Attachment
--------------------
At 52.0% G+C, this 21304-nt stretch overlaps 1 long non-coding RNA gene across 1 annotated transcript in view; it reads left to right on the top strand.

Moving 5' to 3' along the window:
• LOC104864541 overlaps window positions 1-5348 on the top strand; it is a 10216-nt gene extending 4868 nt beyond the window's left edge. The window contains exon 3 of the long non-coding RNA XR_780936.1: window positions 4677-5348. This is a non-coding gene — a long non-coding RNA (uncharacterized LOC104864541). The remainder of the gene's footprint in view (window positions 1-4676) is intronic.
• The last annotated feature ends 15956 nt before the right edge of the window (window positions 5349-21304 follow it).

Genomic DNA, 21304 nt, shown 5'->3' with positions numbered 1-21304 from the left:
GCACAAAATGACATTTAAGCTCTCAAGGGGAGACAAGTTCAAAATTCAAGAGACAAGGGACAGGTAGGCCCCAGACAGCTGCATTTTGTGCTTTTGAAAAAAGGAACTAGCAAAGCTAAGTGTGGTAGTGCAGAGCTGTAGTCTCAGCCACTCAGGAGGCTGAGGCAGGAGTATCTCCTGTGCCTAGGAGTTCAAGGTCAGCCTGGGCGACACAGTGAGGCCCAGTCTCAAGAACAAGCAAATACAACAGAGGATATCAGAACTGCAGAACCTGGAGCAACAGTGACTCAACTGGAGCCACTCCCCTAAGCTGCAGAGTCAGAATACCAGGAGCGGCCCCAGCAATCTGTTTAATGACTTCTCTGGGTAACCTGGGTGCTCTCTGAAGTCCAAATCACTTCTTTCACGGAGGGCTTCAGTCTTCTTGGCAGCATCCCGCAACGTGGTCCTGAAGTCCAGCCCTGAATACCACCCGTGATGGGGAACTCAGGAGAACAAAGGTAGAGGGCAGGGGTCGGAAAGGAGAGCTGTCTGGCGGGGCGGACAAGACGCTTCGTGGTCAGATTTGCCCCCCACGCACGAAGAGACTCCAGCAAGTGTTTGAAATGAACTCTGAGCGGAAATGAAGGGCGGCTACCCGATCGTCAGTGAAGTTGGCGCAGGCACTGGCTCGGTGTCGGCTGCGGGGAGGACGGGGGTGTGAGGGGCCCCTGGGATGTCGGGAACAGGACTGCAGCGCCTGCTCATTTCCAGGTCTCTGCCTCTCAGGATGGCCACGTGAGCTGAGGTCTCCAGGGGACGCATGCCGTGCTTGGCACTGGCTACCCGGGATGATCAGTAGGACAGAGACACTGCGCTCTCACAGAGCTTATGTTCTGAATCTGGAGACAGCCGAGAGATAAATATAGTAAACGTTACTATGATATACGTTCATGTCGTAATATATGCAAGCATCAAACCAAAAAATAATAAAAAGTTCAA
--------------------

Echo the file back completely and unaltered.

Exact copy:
At 52.0% G+C, this 21304-nt stretch overlaps 1 long non-coding RNA gene across 1 annotated transcript in view; it reads left to right on the top strand.

Moving 5' to 3' along the window:
• LOC104864541 overlaps window positions 1-5348 on the top strand; it is a 10216-nt gene extending 4868 nt beyond the window's left edge. The window contains exon 3 of the long non-coding RNA XR_780936.1: window positions 4677-5348. This is a non-coding gene — a long non-coding RNA (uncharacterized LOC104864541). The remainder of the gene's footprint in view (window positions 1-4676) is intronic.
• The last annotated feature ends 15956 nt before the right edge of the window (window positions 5349-21304 follow it).

Genomic DNA, 21304 nt, shown 5'->3' with positions numbered 1-21304 from the left:
GCACAAAATGACATTTAAGCTCTCAAGGGGAGACAAGTTCAAAATTCAAGAGACAAGGGACAGGTAGGCCCCAGACAGCTGCATTTTGTGCTTTTGAAAAAAGGAACTAGCAAAGCTAAGTGTGGTAGTGCAGAGCTGTAGTCTCAGCCACTCAGGAGGCTGAGGCAGGAGTATCTCCTGTGCCTAGGAGTTCAAGGTCAGCCTGGGCGACACAGTGAGGCCCAGTCTCAAGAACAAGCAAATACAACAGAGGATATCAGAACTGCAGAACCTGGAGCAACAGTGACTCAACTGGAGCCACTCCCCTAAGCTGCAGAGTCAGAATACCAGGAGCGGCCCCAGCAATCTGTTTAATGACTTCTCTGGGTAACCTGGGTGCTCTCTGAAGTCCAAATCACTTCTTTCACGGAGGGCTTCAGTCTTCTTGGCAGCATCCCGCAACGTGGTCCTGAAGTCCAGCCCTGAATACCACCCGTGATGGGGAACTCAGGAGAACAAAGGTAGAGGGCAGGGGTCGGAAAGGAGAGCTGTCTGGCGGGGCGGACAAGACGCTTCGTGGTCAGATTTGCCCCCCACGCACGAAGAGACTCCAGCAAGTGTTTGAAATGAACTCTGAGCGGAAATGAAGGGCGGCTACCCGATCGTCAGTGAAGTTGGCGCAGGCACTGGCTCGGTGTCGGCTGCGGGGAGGACGGGGGTGTGAGGGGCCCCTGGGATGTCGGGAACAGGACTGCAGCGCCTGCTCATTTCCAGGTCTCTGCCTCTCAGGATGGCCACGTGAGCTGAGGTCTCCAGGGGACGCATGCCGTGCTTGGCACTGGCTACCCGGGATGATCAGTAGGACAGAGACACTGCGCTCTCACAGAGCTTATGTTCTGAATCTGGAGACAGCCGAGAGATAAATATAGTAAACGTTACTATGATATACGTTCATGTCGTAATATATGCAAGCATCAAACCAAAAAATAATAAAAAGTTCAA